Ms. Durovick and Ms. Newman took 194 chum salmon fry out to Goldstream River to be born to the wild.
Over the past 23 years, Grade 2 students at GNS have raised Goldstream River salmon, with the purpose of releasing them back into the river. This past November, the current Grade 2 students went to Goldstream River to watch the salmon spawning in person. Most salmon start their life cycle in a rocky spawning nest, called a redd, with thousands of other eggs. The Federal Government created this program where students raise salmon in their classrooms to help them learn about their life cycle, their importance to the balance of nature and their significance in First Nations culture. Salmon are integral to the whole west coast ecosystem.
Eggs couldn’t be taken from the river to hatch in an incubator, so Grade 2 students went to the Goldstream Hatchery to create the fertilized eggs for their project. The hatchery staff took care of the fertilized eggs until late January when they brought them to the classroom aquarium incubator.
For the next 100 days, the students studied and took care of the developing salmon as they went through their metamorphic life cycle, from egg to alevin (a tiny salmon with a big yolk sac on its belly), until finally, they became fry.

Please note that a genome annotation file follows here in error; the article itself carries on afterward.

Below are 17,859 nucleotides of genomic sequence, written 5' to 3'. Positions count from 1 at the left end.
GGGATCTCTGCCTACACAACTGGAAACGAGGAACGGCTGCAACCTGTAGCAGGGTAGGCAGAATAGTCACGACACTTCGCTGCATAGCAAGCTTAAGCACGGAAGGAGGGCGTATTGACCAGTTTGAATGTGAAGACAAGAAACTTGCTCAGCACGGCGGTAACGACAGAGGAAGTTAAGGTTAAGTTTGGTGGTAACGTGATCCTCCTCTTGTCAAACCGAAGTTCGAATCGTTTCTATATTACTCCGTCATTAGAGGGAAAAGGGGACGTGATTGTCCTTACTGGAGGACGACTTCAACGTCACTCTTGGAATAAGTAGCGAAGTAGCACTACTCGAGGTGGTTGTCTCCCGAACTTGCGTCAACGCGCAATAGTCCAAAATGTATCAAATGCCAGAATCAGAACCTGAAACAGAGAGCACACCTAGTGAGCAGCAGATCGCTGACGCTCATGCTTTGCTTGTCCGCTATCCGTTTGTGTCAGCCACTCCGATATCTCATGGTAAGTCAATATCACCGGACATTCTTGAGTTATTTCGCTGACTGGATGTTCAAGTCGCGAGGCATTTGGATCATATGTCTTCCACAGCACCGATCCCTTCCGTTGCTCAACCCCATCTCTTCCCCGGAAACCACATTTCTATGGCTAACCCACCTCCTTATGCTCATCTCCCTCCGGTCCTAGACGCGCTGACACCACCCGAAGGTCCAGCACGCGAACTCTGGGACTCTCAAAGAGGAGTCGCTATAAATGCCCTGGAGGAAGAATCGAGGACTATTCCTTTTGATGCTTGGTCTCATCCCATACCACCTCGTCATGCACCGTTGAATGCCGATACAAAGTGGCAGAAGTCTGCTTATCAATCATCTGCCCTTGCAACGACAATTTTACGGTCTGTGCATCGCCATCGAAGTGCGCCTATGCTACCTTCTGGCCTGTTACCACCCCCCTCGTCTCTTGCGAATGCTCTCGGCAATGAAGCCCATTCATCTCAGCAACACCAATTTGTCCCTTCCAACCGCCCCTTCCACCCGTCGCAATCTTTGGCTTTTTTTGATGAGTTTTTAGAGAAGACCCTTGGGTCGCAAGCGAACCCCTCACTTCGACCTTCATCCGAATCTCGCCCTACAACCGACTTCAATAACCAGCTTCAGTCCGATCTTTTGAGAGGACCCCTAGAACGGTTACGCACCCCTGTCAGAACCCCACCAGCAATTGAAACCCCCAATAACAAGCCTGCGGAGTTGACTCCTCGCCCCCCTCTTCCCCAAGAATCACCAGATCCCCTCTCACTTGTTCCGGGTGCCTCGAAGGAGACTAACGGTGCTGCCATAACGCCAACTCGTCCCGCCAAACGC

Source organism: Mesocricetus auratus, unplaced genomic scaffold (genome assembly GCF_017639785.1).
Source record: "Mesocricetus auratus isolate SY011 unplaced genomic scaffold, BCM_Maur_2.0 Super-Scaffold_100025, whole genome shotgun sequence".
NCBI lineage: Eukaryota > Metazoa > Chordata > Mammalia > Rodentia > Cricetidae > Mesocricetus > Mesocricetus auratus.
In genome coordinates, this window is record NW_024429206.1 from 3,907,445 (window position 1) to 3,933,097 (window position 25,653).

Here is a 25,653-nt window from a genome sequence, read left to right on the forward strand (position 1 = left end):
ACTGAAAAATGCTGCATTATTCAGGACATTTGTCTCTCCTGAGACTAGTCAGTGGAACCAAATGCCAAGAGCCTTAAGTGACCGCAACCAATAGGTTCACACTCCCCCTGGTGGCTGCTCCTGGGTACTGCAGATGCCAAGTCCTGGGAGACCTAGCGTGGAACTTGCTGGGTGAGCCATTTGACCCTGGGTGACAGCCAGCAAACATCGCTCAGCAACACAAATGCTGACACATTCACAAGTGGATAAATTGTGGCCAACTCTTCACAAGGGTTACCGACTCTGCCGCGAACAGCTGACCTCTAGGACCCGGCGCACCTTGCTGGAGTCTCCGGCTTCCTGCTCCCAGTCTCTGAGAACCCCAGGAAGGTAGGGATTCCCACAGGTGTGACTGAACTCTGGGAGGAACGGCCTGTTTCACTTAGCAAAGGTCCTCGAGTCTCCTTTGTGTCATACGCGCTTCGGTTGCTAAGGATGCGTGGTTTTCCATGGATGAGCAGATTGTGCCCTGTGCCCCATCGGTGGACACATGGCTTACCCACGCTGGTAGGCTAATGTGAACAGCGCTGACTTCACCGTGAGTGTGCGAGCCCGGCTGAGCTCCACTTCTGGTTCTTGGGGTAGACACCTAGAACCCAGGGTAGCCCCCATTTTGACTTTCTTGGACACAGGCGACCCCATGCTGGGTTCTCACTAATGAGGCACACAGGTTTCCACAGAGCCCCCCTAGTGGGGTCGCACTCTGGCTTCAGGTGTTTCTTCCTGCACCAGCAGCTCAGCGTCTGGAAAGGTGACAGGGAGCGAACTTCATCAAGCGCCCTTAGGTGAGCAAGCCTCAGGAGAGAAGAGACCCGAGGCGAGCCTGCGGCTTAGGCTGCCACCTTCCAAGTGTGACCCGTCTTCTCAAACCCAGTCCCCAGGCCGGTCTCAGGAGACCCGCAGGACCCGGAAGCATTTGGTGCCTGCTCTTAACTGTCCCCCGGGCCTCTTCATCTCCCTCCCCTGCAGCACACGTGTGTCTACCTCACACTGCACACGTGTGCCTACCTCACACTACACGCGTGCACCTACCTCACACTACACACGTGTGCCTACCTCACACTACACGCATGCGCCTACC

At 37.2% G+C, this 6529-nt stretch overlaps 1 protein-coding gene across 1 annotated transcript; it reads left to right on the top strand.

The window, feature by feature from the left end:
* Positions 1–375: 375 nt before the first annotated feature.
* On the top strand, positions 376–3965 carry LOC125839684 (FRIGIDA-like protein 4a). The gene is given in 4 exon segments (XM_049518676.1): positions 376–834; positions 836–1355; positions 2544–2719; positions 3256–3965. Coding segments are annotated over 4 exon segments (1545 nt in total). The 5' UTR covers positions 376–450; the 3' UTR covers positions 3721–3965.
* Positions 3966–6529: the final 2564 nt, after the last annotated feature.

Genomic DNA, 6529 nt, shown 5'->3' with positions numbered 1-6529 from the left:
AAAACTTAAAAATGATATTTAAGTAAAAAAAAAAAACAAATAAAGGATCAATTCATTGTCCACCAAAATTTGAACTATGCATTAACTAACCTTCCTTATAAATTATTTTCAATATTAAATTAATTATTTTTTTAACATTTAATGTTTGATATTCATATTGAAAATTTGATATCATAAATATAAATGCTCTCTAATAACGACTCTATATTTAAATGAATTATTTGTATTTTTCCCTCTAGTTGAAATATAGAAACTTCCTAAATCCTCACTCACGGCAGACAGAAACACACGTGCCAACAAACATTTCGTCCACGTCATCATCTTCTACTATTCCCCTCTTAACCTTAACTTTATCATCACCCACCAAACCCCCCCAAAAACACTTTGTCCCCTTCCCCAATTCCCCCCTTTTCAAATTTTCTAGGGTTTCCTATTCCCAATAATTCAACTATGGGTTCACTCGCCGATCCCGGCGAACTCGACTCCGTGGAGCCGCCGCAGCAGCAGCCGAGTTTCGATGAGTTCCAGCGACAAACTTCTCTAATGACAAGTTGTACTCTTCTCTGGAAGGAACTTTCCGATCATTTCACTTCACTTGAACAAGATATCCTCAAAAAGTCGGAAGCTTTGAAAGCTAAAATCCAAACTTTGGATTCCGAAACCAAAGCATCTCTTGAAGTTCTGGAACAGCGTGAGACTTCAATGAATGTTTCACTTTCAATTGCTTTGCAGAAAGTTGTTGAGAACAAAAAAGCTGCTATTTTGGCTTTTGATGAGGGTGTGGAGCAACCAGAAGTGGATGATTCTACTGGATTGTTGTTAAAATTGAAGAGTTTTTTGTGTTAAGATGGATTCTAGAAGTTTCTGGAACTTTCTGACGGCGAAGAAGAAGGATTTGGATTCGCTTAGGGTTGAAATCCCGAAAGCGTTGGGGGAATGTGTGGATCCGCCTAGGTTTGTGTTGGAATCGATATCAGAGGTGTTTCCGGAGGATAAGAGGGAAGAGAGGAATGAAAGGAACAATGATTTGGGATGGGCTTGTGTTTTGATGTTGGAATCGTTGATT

Last Thursday, Ms. Durovick and Ms. Newman—unfortunately, without their students—took 194 chum salmon fry out to Goldstream River to be born to the wild, where they belong. The students couldn’t be present, but with the help of technology, they were able to experience this magical experience virtually!
The students were able to say goodbye to the salmon, as they wrote farewell letters and made observations about their new fish friends.
“The Fry have grown. The yolk sack is gone. They need food. They have developed defence mechanisms. They are not sensitive to light,” explained Brooklyn.
“Dear Salmon Fry, I wish you good luck in the world. I hope that you survive in the wilderness. Watch Out for bears when you get older. Thank you for teaching me that you are metamorphic. I love that you get a changing lifecycle. You also taught me that you are cute. I’m still wondering if you made a friend... Goodbye and Goodluck!” Miranda wrote.
Our students should be very proud of their stewardship in the classroom and the contribution they made toward protecting the very precious salmon populations. The First Nations have a wonderful phrase: Wy kan ush pum “We are all salmon people.” Our Grade 2 students know and believe this!
Throughout this process, the Grade 2 learners were guided by certain IB PYP lines of inquiry, including:
why people make choices that impact animals
the interconnectedness of animals’ life cycles
using scientific knowledge to make responsible and sustainable choices for animals